Cues: 8 cues that can be defined by hitting in the right place, deleting with a shift hit. The second mode is cue looper, that when engaged loops from the cue point until you press gain. The amount of loop can be varied with the parameter buttons from, 1/32 to 32 beats. Note: a tad annoying that you can’t see all the hot cues in Serato DJ in one window, and that they don’t have the names as seen in Scratch Live.
Auto/Roll: Self explanatory for most, but the 8 pads offer immediate auto looping and rolling (slip auto loop), which like cues can be crunched or expanded with the parameter buttons.
Loop: This is where things leave the beaten track a little and does need a read of the manual. The 2 modes are essentially the same, but make for 2 banks of loops. Manual loops are stored in the top 4 pads, and the bottom 4 pads define the loops. These are manual loops though, and not fixed to any grid that I can see. It’s the kind of thing that is best done before the gig, as I found making a neat loop pretty hard.
Sampler: Triggering the button once plays the sample as you defined it in the SP-6. Engaging mode 2 plays it with velocity sensitivity.
Slicer: Breaks a selection into 8 slices, and can play sequentially i.e. 8 slices to the next 8 slices, or as a loop. The slices can be expanded or crunched with the parameter buttons. I had some fun with minimal house and tiny slices where I basically made a new bassline from buzzing slices.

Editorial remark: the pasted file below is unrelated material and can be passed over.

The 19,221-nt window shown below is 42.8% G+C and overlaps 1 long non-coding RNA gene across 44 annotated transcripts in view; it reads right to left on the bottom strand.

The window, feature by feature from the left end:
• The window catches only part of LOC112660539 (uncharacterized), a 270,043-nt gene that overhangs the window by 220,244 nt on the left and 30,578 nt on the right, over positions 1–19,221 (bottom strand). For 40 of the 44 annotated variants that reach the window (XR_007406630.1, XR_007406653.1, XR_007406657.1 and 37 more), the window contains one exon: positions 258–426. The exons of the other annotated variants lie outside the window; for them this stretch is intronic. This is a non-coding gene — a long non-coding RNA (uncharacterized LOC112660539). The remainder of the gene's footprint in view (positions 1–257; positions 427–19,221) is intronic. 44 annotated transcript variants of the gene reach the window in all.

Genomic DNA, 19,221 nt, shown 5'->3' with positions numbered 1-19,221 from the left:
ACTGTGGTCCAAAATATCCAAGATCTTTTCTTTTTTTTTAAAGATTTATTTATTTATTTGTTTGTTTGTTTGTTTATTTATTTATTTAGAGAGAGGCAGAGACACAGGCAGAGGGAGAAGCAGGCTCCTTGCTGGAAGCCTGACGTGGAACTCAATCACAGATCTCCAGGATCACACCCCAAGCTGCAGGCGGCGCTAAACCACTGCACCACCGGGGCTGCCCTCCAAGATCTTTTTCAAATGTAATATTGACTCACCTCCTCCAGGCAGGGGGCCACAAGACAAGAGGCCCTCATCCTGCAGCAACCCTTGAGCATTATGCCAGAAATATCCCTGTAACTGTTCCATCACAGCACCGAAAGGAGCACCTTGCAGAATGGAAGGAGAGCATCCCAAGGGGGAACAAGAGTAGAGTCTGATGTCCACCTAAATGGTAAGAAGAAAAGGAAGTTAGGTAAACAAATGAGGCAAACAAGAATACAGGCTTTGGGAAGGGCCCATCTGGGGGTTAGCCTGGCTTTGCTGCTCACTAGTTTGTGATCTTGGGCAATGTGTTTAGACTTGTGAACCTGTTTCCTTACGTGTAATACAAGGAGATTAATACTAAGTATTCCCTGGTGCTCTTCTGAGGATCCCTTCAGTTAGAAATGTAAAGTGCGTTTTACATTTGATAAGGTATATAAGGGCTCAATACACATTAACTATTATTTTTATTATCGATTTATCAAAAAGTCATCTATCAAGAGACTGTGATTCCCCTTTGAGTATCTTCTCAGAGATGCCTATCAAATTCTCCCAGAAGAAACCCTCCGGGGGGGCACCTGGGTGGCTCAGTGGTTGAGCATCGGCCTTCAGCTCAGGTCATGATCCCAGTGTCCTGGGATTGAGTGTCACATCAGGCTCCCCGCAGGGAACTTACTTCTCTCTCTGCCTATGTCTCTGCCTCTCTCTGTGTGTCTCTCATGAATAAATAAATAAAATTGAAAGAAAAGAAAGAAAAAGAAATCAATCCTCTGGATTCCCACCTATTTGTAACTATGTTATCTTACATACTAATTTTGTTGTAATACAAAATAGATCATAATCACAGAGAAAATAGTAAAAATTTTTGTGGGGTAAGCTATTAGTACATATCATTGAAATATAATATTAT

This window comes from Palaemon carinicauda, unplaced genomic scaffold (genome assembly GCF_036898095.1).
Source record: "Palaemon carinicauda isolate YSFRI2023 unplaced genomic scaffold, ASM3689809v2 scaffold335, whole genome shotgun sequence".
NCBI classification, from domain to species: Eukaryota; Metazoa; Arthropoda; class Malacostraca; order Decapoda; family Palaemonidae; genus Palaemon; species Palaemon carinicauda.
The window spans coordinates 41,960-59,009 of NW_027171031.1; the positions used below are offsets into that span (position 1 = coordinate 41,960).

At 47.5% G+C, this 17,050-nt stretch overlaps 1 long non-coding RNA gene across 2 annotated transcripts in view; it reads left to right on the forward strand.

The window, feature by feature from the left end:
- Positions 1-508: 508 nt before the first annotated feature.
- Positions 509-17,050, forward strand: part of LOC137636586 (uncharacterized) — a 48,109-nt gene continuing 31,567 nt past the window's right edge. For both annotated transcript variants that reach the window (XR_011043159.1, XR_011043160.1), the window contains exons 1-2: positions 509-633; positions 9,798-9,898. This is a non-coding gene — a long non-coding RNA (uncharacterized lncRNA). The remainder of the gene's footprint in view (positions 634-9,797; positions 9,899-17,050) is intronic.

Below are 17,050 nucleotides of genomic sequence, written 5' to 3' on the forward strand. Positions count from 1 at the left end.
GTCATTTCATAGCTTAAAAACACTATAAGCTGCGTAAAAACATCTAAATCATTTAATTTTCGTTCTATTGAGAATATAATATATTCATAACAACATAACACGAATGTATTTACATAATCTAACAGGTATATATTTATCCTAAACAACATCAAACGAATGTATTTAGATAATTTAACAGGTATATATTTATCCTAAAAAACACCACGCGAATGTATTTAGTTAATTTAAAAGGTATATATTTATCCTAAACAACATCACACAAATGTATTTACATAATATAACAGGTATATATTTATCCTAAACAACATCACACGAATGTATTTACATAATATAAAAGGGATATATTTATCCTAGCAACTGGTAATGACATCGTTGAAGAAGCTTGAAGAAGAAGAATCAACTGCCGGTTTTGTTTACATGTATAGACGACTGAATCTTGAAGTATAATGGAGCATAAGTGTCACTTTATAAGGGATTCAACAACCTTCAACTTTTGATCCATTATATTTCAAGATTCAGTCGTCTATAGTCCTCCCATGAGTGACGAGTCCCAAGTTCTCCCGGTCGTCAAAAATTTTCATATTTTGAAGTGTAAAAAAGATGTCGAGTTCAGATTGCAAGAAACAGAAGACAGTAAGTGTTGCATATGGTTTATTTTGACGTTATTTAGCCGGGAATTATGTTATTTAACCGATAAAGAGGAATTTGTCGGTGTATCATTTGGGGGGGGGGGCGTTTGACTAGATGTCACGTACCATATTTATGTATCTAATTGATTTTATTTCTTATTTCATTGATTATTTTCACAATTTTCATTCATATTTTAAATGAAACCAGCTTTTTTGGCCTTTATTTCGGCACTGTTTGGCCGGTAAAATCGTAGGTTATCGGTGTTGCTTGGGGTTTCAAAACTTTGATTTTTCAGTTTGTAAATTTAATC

These pads add a new layer of creativity over the original NS7, and really push it to the top of the performance pile. They’re not perfect just yet though, and do need a little more work in Serato DJ (show more loops and cues on screen and make looping grid locked and more intuitive to use) to really shine. Yes, I’m being hyper-critical, but I have to be in an age where everything is very good from the start, but I just want everything to be as close to perfect as possible.
Ins and Outs
Being at the top end of the controller food chain, you would reasonably expect the Numark NS7II to be well equipped in the inputs and outputs department. And it’s very well equipped in a way that suits just about everyone.
There are 2 microphone inputs (front and back), both unpowered XLR/TRS combo ports, the front having gain and 2 channel EQ, and both having an on/off switch. The front mic plays through and is unaffected by anything except master volume. The rear mic 2 can be played through all channels and does make use of all EQ, but not filter. Because it’s the analogue path, you can’t use any Serato DJ effects with the microphones.
Let’s cover off rear inputs. The NS7II offers RCA inputs for all 4 channels, with 1 and 2 being line/phono switchable. If you follow us on Instagram, Facebook or Twitter, you’ll have seen me messing about running assorted DVS solutions through the NS7II. You do still need an additional audio interface though. At this time (and I don’t know if it will change), the NS7II doesn’t support DVS in Serato DJ. And to be honest, you’re missing the whole point of the NS7II if that’s functionality that you need. Get a Pioneer DJM-900SRT or Rane Sixty Four instead. And just like the mic channels, you can use EQs but not other Serato DJ based features like effects or filters.